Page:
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From pride often, and sometimes from Accordingly, when, within the last indolence, I am afraid I had broken twelvemonth, I had been called upon that rule ; but Fanny, I rather think, to teach the elements of drawing in never had ; and now I would try to my school, it astonished me to discovhelp her to keep it.
er the ease with which I could either My mother's paint-box was on a sketch or copy. And now it occurred shelf in our closet, with three sheets to me that perhaps, if I would take of her drawing-paper still in it. Paint- enough time and pains, I could paint ing flowers was one of her chief opiates something worthy of a place on Miss to lull the cares of her careful life. I Mehitable's table. think a person can scarcely have too Fanny's gladness at the plan, and many such, provided they are kept in interest in watching the work, in her their proper place. I have often seen own enforced inaction, were at once reher, when sadly tired or tried, sit down, ward and stimulus. I succeeded, betwith a moisture that was more like rain ter than we either of us expected, in than dew in her eyes, and paint it all copying the frontispiece of a “pictureaway, till she seemed to be looking book," as Dr. Physick called it, which sunshine over her lifelike blossoms. he had brought up from his office to Then she would pin them up against amuse her. It was a scientific volume, the wall, for a week or two, for us to sent him by the author, an old fellowenjoy them with her; and, afterwards, student, — from the other side of the she would give them away to any one world. Lovely ferns, flowers, shells, who had done her any favor. Her birds, butterflies, and insects, that surspirit was in that like Fanny's, – she rounded him there, were treated further shrank so painfully from the weight on separately, in rigid sequence; but as of any obligation! She wished to if to make himself amends by a little teach me to paint, when I was a child. play for so much work, he had not been I wished to learn ; and many of her able to resist the temptation of groupdirections were still fresh in my mem- ing them all together on one glowing ory. But the inexperienced eye and and fascinating page.
I framed my uncertain hand of thirteen disheartened copy as tastefully as I could, in a simme. I thought I had no talent. My ple but harmonious passe-partout, and mother was not accustomed to force sent it to Miss Mehitable, with Fanny's any task upon me in my play-hours. love. Fanny's gratitude was touching ; The undertaking was given up. and as for me, I felt quite as if I had
But I suppose many persons, like found a free ticket to an indefinitely long me not precocious in the nursery or private picture-gallery. the school-room, but naturally fond, as Fanny's satisfaction was still more I was passionately, of beautiful forms complete after the fair, when Miss and colors, would be surprised, if they Mehitable reported that the painting had would try their baffled skill again in brought in what we both thought quite aftertimes, to find how much the years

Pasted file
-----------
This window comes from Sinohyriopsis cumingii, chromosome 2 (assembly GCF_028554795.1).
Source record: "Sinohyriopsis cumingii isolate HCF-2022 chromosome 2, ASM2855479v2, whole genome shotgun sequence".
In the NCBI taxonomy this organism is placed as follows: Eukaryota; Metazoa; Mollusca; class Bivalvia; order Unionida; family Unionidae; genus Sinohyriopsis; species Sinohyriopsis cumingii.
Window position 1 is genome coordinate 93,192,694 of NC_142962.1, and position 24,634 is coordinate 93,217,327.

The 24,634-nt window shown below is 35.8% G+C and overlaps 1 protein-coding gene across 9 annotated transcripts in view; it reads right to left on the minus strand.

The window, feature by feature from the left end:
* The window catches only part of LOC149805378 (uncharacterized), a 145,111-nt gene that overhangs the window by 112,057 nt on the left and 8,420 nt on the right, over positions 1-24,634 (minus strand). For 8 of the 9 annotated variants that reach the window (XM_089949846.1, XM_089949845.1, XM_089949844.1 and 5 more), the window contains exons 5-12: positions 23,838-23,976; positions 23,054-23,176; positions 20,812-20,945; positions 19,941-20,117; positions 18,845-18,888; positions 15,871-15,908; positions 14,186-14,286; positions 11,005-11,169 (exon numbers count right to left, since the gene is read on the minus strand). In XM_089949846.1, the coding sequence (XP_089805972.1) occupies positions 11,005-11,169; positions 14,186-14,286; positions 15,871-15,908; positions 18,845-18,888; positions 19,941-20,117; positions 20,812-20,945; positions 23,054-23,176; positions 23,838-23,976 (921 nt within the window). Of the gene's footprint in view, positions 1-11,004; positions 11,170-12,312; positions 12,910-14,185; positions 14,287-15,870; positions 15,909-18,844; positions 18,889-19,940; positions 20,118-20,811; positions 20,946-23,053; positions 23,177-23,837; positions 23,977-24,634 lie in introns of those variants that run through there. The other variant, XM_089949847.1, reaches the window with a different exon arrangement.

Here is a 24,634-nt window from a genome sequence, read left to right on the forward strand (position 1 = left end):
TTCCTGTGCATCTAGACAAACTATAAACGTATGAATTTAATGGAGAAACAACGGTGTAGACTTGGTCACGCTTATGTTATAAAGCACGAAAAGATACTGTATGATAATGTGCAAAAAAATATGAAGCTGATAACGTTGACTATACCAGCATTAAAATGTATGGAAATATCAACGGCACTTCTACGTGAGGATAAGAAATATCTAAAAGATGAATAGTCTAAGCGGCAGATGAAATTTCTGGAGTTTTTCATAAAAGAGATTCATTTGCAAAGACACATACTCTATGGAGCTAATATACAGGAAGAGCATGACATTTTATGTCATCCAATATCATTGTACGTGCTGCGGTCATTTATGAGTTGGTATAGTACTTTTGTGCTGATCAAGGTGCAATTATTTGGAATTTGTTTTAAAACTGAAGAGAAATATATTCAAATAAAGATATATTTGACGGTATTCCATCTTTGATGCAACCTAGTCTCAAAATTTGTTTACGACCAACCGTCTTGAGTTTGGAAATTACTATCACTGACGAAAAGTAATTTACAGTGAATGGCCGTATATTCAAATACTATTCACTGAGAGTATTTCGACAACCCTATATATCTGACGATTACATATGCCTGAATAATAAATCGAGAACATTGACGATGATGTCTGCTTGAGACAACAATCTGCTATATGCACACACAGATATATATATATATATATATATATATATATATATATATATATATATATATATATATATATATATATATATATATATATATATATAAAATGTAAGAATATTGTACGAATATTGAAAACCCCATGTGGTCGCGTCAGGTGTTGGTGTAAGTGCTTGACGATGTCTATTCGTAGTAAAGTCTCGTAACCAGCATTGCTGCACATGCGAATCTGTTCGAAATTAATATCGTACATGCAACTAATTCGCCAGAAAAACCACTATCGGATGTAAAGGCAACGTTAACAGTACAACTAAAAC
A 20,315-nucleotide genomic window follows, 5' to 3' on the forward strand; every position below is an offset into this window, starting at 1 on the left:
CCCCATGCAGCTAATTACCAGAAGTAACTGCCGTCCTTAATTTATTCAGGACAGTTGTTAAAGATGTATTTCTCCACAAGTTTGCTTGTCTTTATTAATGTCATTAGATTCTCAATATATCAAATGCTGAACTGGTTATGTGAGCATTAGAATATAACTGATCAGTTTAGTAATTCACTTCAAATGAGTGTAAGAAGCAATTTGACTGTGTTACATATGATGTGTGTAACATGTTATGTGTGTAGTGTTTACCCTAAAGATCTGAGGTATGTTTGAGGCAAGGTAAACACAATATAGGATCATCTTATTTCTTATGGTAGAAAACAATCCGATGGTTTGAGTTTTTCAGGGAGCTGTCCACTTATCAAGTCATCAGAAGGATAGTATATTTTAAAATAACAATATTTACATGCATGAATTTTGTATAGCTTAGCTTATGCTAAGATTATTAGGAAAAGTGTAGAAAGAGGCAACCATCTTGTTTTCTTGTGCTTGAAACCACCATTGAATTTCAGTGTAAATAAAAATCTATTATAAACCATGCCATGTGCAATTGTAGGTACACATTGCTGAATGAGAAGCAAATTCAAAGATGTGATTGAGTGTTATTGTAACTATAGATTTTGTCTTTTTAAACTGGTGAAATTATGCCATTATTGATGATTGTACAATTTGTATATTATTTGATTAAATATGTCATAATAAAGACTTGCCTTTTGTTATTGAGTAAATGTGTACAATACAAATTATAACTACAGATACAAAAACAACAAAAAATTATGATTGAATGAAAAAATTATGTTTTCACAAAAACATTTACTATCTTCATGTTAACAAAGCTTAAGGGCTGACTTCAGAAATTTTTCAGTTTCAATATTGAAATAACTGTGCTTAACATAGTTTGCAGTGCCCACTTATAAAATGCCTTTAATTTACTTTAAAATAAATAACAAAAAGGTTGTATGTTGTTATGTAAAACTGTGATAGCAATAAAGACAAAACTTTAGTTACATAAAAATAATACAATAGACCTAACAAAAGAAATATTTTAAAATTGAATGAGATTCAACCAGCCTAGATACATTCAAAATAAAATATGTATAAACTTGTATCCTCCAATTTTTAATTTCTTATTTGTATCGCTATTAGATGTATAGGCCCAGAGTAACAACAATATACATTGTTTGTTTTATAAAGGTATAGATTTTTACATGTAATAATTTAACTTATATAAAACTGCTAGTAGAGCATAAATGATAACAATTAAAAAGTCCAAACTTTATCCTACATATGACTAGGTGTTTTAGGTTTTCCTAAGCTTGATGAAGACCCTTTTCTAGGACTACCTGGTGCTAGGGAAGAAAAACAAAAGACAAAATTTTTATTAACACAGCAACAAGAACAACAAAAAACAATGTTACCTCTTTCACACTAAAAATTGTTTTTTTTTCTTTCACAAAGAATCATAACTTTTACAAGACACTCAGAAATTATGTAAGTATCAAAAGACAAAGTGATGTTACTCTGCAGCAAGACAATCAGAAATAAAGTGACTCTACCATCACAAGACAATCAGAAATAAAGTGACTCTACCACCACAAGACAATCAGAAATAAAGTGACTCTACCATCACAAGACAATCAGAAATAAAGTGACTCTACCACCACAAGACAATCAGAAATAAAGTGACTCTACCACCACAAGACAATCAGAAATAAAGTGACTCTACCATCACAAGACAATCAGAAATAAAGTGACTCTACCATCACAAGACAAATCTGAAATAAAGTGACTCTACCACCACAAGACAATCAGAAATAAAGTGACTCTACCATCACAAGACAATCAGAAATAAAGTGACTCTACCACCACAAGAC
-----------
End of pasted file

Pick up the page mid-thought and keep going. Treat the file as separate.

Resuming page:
a handsome sum. “ It was a dreadful had been unwittingly preparing for shame,” she added, "you had n't sent them, in the way of facility and accu- two of 'em ; for at noon, while I was racy of outline and tint, while they home, jest takin' a bite, my niece, supposed themselves to be exclusively Letishy, from Noo York, had another occupied with other matters. What grand nibble for that one after 't was the physiologists call “unconscious purchased. Letishy said a kind o
' cerebration" has been at work. Scat- poor, pale-lookin', queer-lookin' lady, ter the seeds of any accomplishment who she never saw before, in an elein the mind of a little man or woman, gint camel's-hair,” —("Poor-lookin', in and, even if you leave them quite un- a camel's-hair shawl!” was my inward tended, you may in some after summer ejaculation ; “don't I wish, ma'am, I or autumn find the fruit growing wild. could catch you and · Letishy' in my
composition class, once !”) – “she she was a just woman; and I know come up to the table an' saw that, an' that, while we were unprovided for, she seemed to feel quite taken aback to find could not have given, as the world apshe'd lost her chance at it. Letishy praises giving, much to him. Still“she showed her some elegint shell-vases with did what she could.” He paid her his artificial roses; but that would n't do. board; but she gave him a home. I told Letishy,” continued Miss Mehit After she found that his lodgings were able, “that she'd ought to ha' been unwarmed, she invited him to share smart an' taken down the lady's name; her fireside of a winter evening; and, an’ then I could ha' got Kathryne to though she would not deprive us of our paint her another. But you mu't do it chat with one another and with her, now, Kathryne, an' put it up in the she taught us to speak in low tones, bookseller's winder; an' then, if she's and never to him, when we saw him at anybody that belongs hereabouts, she'll his studies. When they were over, and be likely to snap at it, an' the money he was tired and in want of some amusecan go right into the orphans' fund ment, she afforded him one at once all the same.'
cheap, innocent, and inexhaustible, and “Much obliged,” thought I, “ for the sang to him as she still toiled on at her hint as to the bookseller's shop-win- unresting needle, night after night, dow; but I rather think that, if the ballad after ballad, in her wild, sweet, money comes, the orphan's fund that rich voice. He was very fond of music, it ought to 'go right into this time is though, as he said, he “could only Fanny's.”
whistle for it.” It was the custom For my orphan's fund from my then among our neighbors to keep months of school-keeping, not ample Saturday evening strictly as a part of when I first came back, was smaller “the Sabbath.” It was her half-holinow. Fanny's illness was necessarily, day, however, for works of charity and in some respects, an expensive one. I mercy; and she would often bid him believed, indeed, and do believe, that it bring her any failing articles of his was a gratification to Dr. Physick to scanty wardrobe then, and say that she lavish upon her, to the utmost of his would mend them for him if he would ability, everything that could do her read to her. Her taste was naturally good, as freely as if she had been his fine, and trained by regular and wellown child or sister. But it could not